# High School: Geometry

### Congruence HSG-CO.A.5

5. Given a geometric figure and a rotation, reflection, or translation, draw the transformed figure using, e.g., graph paper, tracing paper, or geometry software. Specify a sequence of transformations that will carry a given figure onto another.

Rotations, reflections, and translations might sound like moves in a Cirque du Soleil show. Rotating about the trapeze, reflected in a shiny disco ball, and translated from French to English. But really, rotations, reflections, and translations are all about staying rigid rather than flexible. Sorry, contortionists.

Students should already be well aware of rigid transformations, only now, they'll actually be using them instead of theorizing about them. Students should come up with sets of transformations (meaning more than one) that map figures onto themselves and other figures.

So, while not death-defying like some circus acts, what's exciting about this standard for students is that they are taking definitions and rules they've learned and actually bringing them into practice on paper.

Following this lesson, students should be able to use visuals to improve their sense and knowledge of how a transformation maps one shape onto another. They should also understand why moving and manipulating figures is a useful tool in real-world situations.

Make sure to keep your students motivated. This standard is the last of those dealing with working on transformations in the plane. Since they've already learned so much about congruence and transformations (or they should have, anyway), it's not as if they have to jump through hoops to master this concept.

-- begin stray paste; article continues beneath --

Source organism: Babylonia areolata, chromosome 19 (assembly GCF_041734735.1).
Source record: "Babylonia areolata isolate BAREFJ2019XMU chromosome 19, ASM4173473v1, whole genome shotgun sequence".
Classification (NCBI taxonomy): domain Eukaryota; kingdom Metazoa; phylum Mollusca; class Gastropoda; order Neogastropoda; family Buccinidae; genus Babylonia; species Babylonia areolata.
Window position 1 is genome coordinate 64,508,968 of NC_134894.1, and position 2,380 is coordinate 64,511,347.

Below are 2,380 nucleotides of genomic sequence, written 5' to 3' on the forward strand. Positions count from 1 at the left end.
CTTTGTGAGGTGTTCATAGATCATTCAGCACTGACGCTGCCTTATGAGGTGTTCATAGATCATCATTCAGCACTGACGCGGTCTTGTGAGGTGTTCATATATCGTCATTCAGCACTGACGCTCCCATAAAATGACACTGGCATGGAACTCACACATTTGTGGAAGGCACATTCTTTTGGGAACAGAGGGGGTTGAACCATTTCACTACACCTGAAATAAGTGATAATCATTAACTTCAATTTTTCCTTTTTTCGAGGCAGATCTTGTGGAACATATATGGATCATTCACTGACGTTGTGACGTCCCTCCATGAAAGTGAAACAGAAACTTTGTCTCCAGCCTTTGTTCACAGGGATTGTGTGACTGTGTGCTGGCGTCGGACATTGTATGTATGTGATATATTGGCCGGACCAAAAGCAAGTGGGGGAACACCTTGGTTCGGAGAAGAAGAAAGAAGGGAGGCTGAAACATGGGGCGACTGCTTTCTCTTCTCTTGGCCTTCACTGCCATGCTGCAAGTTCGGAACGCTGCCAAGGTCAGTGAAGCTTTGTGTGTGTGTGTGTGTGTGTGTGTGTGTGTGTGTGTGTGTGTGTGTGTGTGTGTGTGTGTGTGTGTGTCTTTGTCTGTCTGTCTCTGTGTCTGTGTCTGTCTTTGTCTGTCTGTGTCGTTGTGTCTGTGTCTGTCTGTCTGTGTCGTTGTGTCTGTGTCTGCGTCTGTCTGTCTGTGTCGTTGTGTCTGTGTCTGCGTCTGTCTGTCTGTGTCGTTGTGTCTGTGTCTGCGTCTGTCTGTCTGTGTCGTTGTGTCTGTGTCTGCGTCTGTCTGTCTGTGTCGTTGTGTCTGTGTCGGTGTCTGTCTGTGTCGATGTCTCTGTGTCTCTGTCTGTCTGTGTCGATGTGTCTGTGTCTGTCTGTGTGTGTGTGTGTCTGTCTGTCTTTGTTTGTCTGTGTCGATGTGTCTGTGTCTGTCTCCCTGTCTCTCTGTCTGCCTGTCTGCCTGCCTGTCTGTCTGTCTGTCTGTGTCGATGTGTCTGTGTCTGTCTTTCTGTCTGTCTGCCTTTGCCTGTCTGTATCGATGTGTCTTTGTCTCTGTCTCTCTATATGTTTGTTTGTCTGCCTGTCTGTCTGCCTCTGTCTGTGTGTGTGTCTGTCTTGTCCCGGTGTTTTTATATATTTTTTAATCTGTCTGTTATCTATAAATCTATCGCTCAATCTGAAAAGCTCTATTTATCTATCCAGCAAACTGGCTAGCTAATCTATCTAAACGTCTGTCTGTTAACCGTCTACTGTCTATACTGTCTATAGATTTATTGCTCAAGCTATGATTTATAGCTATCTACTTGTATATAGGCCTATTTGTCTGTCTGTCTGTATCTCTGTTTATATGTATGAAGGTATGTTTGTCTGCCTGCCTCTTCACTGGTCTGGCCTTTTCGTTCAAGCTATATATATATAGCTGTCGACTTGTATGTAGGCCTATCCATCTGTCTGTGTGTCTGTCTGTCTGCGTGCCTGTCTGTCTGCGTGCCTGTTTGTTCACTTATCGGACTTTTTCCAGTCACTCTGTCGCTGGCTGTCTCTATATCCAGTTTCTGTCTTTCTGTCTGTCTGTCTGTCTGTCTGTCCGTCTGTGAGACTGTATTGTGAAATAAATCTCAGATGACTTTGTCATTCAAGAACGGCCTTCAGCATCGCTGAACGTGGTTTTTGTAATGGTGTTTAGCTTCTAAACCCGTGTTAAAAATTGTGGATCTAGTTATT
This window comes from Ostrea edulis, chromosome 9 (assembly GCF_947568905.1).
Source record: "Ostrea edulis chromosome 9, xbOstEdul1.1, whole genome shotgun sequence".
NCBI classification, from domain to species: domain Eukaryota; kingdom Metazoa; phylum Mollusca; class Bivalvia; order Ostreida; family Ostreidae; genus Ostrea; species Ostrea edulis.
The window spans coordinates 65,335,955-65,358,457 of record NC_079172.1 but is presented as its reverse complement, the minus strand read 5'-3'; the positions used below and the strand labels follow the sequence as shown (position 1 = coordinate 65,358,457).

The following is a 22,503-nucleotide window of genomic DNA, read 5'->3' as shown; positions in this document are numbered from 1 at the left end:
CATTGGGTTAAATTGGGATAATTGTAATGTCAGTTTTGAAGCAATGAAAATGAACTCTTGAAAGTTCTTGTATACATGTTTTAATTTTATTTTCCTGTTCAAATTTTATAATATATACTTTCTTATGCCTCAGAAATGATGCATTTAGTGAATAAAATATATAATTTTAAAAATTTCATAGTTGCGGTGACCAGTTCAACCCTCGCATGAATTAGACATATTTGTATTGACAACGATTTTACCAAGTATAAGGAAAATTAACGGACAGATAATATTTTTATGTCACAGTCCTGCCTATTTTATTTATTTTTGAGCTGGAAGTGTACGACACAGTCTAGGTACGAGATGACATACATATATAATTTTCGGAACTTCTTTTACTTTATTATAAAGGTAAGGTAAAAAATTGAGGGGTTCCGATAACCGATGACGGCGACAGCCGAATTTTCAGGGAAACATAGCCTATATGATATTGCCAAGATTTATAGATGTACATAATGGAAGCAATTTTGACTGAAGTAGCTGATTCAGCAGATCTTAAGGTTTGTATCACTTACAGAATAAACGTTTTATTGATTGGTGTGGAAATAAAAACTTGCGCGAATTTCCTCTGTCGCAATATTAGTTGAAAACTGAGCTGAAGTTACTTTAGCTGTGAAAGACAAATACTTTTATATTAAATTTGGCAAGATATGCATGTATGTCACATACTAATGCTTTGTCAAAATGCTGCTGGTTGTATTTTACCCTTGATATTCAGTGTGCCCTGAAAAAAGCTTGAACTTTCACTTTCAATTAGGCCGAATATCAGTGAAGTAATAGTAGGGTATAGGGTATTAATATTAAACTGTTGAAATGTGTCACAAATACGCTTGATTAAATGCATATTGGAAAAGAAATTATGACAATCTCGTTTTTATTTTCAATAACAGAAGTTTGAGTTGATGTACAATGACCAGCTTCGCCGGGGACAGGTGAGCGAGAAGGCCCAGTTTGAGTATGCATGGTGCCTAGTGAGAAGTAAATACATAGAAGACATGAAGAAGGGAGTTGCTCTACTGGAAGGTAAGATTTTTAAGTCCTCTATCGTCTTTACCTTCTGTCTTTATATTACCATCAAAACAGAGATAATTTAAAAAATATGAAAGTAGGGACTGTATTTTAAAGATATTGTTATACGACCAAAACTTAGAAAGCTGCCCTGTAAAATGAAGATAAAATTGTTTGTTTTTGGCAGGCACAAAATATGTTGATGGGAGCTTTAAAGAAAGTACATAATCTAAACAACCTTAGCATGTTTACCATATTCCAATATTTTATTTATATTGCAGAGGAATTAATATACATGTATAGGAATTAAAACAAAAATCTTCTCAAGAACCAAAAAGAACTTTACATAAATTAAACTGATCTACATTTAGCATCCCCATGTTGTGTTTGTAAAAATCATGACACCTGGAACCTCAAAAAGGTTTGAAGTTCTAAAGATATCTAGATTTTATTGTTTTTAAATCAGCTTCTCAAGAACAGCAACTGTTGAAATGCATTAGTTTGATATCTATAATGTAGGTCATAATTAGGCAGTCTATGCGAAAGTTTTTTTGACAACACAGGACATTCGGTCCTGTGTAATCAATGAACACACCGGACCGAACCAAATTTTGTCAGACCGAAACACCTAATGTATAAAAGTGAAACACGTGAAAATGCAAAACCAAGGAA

All they have to do is put pencil to paper and start drawing. Well, transforming drawings, actually.

#### Drills

1. Point A has the coordinates (-4, 4). If we want to reflect A across the y-axis to make a new point, B, what will the coordinates of B be?

(4, 4)

Points A and B are direct mirror images of each other across the y-axis, so we have to find out which coordinates B will have. Visually, we can imagine folding the graph along the y-axis, ending up with a point that's 4 units away from the y-axis, but on the other side. The y coordinate stays the same, but the x coordinate changes from negative to positive. That means (B) is our answer.

2. Which transformation is most likely to turn a square into a diamond?

Rotation

Imagine a square. Now tilt your head about 45° to the right, and presto! It's a diamond. All we had to do was rotate it a little bit. Translation keeps the square as is, and reflection wouldn't be able to turn the square in the way we need. Since those two won't work, we're guessing that (D) probably won't work either.

3. A triangle has vertices at A (2, 1), B (4, 4), and C (4, 1). Another triangle has coordinates at D (7, 3), E (9, 6), and F (9, 3). How many units must ΔABC be translated to carry onto ΔDEF?

5 units to the right, 2 units up

If you were to line up your x and y coordinates for each vertex of the two triangles then plot them on a coordinate plane, you would see that the difference between all x coordinates is 5 and all y coordinates is 2. So to translate ΔABC onto ΔDEF, we need to move 5 units to the right, and 2 units up. All the coordinates should match up.

4. On the x-y plane, ΔABC has coordinates of A (0, 5), B (0, 4), and C (4, 5), while ΔDEF has coordinates of D (-4, 0), E (-4, -1), and F (0, 0). How many units must ΔABC be translated to fit onto ΔDEF?

5 units down, 4 units to the left